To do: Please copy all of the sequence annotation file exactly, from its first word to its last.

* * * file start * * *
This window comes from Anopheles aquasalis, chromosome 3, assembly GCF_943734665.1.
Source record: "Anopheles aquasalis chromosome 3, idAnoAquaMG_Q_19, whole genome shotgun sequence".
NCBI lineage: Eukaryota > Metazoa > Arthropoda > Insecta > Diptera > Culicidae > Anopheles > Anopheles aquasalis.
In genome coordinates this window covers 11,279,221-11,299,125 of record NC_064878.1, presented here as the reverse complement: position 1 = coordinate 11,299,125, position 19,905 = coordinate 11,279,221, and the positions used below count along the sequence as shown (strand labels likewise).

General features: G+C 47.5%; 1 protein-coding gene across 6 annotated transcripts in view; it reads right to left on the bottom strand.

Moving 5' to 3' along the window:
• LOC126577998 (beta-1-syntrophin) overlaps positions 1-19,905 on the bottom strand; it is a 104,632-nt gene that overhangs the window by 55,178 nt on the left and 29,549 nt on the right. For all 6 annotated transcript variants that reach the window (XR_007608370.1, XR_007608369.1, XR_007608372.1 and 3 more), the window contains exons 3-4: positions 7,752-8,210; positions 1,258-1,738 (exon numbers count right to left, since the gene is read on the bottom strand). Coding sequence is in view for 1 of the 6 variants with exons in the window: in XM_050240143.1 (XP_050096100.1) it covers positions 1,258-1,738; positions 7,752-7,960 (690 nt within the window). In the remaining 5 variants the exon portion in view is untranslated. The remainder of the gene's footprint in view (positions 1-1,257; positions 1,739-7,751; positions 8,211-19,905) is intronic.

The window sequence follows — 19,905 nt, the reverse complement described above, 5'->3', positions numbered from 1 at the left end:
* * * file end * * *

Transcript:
This window comes from Anopheles aquasalis, chromosome 3, assembly GCF_943734665.1.
Source record: "Anopheles aquasalis chromosome 3, idAnoAquaMG_Q_19, whole genome shotgun sequence".
NCBI lineage: Eukaryota > Metazoa > Arthropoda > Insecta > Diptera > Culicidae > Anopheles > Anopheles aquasalis.
In genome coordinates this window covers 11,279,221-11,299,125 of record NC_064878.1, presented here as the reverse complement: position 1 = coordinate 11,299,125, position 19,905 = coordinate 11,279,221, and the positions used below count along the sequence as shown (strand labels likewise).

General features: G+C 47.5%; 1 protein-coding gene across 6 annotated transcripts in view; it reads right to left on the bottom strand.

Moving 5' to 3' along the window:
• LOC126577998 (beta-1-syntrophin) overlaps positions 1-19,905 on the bottom strand; it is a 104,632-nt gene that overhangs the window by 55,178 nt on the left and 29,549 nt on the right. For all 6 annotated transcript variants that reach the window (XR_007608370.1, XR_007608369.1, XR_007608372.1 and 3 more), the window contains exons 3-4: positions 7,752-8,210; positions 1,258-1,738 (exon numbers count right to left, since the gene is read on the bottom strand). Coding sequence is in view for 1 of the 6 variants with exons in the window: in XM_050240143.1 (XP_050096100.1) it covers positions 1,258-1,738; positions 7,752-7,960 (690 nt within the window). In the remaining 5 variants the exon portion in view is untranslated. The remainder of the gene's footprint in view (positions 1-1,257; positions 1,739-7,751; positions 8,211-19,905) is intronic.

The window sequence follows — 19,905 nt, the reverse complement described above, 5'->3', positions numbered from 1 at the left end: